Pradeep Anand, president of Seeta Resources in Houston:

“Even if the U.S. administration pulls back from the Paris Climate accord, you can’t stop this innovation train that has already pulled out of the station. It may change tracks and move to places, people, and resources that are more farsighted than the myopic few who may respond to this hiccup. Nature and science and the rest of the world cannot be held hostage by U.S. politics and its blinkered, short-term approach to a serious issue!”

Dan Cohan, environmental engineering professor at Rice University in Houston:

“It’s ironic timing for this because all the surveys show that public concern for climate is at all times highs. It’s become clear that Trump and the Scott Pruitt-led EPA were going to be ruling back actions on climate. So how does everyone else outside of Washington respond to this move? California’s legislators are considering redirecting some of their carbon price revenue to fund energy innovation research in their state. From the business side, one of the biggest drivers of growth in wind and solar has been companies such as Google and Facebook buying up enormous amounts of clean energy contracts. Does this slow or speed up outside voluntary efforts?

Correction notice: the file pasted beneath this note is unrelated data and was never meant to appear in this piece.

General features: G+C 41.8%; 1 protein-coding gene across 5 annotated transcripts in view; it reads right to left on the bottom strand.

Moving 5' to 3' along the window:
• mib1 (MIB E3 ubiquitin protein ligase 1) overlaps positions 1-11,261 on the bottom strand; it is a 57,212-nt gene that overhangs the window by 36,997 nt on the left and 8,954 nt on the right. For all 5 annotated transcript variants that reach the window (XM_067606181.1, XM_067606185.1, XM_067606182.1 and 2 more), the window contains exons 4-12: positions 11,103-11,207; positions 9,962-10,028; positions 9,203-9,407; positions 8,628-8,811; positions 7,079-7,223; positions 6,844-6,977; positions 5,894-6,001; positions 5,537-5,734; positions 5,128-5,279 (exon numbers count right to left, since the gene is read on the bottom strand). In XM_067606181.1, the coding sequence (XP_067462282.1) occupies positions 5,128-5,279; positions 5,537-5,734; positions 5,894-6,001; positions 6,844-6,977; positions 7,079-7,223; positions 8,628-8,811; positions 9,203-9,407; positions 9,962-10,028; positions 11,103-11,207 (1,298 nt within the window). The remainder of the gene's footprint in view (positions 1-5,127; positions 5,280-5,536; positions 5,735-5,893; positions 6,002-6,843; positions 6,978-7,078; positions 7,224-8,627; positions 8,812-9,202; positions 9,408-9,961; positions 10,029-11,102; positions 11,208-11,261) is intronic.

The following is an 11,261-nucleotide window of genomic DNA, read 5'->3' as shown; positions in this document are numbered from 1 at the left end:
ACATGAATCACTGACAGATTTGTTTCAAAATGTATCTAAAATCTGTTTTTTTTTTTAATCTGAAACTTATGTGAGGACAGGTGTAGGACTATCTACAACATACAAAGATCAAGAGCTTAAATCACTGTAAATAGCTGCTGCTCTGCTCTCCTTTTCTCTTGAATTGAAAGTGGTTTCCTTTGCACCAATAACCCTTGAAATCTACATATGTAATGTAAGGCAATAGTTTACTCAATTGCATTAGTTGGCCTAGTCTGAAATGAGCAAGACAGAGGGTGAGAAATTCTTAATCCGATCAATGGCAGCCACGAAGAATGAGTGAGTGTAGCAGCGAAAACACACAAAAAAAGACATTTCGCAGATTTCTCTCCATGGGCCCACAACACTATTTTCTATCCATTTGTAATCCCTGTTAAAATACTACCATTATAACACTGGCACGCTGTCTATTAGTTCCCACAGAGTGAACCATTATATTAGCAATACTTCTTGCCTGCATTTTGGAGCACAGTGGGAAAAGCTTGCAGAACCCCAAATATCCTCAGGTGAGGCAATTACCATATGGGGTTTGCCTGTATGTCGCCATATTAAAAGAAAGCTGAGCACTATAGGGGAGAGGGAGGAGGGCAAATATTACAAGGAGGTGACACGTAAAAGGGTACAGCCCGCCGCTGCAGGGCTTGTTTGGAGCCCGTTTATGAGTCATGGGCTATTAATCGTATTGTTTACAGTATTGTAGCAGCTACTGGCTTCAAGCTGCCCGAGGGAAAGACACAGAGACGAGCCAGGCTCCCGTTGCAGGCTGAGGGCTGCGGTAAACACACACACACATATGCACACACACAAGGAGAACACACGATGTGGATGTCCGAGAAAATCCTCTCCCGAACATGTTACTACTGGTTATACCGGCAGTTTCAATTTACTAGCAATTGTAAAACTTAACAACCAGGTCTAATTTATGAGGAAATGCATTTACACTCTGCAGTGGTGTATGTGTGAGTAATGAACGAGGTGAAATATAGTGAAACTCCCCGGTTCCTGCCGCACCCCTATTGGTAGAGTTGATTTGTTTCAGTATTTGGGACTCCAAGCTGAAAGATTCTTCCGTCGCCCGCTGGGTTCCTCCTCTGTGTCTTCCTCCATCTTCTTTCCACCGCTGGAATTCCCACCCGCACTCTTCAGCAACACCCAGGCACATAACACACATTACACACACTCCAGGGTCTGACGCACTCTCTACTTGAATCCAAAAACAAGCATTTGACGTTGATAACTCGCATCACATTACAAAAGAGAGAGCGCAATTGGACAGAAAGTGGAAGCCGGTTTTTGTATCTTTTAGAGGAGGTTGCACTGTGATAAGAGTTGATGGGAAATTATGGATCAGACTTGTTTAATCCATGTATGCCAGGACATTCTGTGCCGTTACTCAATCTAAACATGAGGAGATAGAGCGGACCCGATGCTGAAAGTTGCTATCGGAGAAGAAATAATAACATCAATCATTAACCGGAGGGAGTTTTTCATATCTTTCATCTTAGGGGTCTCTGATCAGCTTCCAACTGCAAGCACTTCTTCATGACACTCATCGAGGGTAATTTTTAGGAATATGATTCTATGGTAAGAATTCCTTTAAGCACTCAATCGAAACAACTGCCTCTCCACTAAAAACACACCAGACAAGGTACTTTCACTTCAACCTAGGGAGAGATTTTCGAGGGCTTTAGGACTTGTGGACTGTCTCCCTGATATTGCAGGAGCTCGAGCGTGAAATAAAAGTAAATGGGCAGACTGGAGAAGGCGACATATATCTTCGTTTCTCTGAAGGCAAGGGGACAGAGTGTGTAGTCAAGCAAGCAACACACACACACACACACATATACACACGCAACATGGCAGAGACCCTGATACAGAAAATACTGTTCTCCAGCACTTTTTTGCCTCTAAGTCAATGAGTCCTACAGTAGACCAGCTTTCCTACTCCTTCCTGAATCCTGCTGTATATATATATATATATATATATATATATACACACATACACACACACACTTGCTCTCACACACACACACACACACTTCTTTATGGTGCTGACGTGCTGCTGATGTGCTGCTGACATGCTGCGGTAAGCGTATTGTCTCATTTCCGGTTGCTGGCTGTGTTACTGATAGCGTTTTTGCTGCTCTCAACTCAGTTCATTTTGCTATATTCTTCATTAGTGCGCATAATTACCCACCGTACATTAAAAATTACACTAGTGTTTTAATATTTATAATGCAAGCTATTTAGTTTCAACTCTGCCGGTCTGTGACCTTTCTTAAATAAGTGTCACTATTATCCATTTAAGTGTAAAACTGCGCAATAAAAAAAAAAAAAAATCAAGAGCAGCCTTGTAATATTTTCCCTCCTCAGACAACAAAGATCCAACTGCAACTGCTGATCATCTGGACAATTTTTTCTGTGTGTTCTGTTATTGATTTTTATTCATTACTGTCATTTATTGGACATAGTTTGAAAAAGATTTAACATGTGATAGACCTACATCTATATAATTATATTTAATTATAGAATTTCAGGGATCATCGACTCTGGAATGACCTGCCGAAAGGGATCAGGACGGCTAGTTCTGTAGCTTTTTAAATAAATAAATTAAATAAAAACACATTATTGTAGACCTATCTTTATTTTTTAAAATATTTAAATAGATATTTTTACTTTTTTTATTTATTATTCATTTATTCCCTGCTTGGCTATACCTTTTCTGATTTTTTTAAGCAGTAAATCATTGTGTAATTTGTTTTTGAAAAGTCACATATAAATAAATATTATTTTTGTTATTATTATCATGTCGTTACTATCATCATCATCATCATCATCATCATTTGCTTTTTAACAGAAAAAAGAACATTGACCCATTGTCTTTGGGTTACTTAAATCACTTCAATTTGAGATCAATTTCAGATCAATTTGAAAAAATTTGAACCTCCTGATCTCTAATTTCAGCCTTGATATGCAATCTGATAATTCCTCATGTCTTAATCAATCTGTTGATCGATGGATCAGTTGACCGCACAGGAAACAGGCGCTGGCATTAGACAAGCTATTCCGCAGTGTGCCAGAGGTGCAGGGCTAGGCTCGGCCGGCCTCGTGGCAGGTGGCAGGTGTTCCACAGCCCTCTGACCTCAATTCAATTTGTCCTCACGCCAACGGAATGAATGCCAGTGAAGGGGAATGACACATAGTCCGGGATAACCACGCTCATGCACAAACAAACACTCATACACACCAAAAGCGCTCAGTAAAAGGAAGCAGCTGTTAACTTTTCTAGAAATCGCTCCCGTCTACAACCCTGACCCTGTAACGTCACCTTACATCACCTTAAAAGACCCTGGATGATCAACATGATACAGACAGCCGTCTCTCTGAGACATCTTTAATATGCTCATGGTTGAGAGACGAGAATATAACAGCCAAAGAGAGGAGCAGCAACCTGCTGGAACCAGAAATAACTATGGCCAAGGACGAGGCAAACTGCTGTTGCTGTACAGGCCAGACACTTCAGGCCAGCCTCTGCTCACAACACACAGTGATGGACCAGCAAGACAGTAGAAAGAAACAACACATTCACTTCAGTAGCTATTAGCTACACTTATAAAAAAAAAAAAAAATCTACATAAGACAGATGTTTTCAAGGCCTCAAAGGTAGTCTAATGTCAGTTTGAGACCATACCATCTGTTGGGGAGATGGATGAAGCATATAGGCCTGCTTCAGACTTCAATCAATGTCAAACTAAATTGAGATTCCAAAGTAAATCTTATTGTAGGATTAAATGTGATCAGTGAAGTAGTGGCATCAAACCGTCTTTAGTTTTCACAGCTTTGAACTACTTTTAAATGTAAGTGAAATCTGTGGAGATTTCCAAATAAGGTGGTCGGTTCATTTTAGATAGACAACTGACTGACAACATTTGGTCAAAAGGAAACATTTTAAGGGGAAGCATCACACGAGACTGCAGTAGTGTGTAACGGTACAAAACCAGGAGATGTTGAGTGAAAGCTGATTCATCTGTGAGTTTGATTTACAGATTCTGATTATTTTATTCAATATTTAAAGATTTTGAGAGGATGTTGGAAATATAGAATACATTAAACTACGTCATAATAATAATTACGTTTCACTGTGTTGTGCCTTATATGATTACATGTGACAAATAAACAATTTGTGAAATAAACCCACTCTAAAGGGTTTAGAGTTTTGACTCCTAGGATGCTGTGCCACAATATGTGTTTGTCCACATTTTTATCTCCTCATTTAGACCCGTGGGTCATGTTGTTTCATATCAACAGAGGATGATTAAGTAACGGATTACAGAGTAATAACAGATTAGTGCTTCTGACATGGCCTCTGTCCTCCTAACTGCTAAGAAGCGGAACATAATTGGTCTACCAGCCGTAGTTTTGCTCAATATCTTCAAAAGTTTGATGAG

“I don’t think I expect the big companies to shift their investments much because of this. … All these investment decisions are looking forward to what return are they going to earn two or three decades from now or longer. There is no guarantee at all that Trump pulling the US out of the Paris agreement now will mean there won’t be stronger climate policies in the future. These investment go beyond a presidential term.”

Matt Bell, president of Strategic Piece in Houston:

“As with many of Trump’s pronouncements and actions, I believe it will lead to confusion, distrust—both of the U.S. by other nations and of government by the people—and a further hesitation on the part of potential investors to do business with/in the USA.

“So, against that backdrop:


—Countries that continue to support carbon-intensive power generation and industrial base (China), which will remain globally competitive when they should not.


—U.S. industry, which will receive less investment and do less business because of uncertainty in what else the administration is capable of doing and changing.

—Oil and gas, ironically, because the industry’s tremendous investments in finding, producing, and processing hydrocarbons in a more environmentally friendly manner will go unrewarded (for now).

“Impact on innovation:

—Reduction in funding from government sources for R&D related to energy efficiency, emissions reduction, and carbon capture/storage/utilization.

—Consequential constriction in the pipeline of innovations reaching commercialization because insufficient funding is available for proof-of-concept and early-stage development.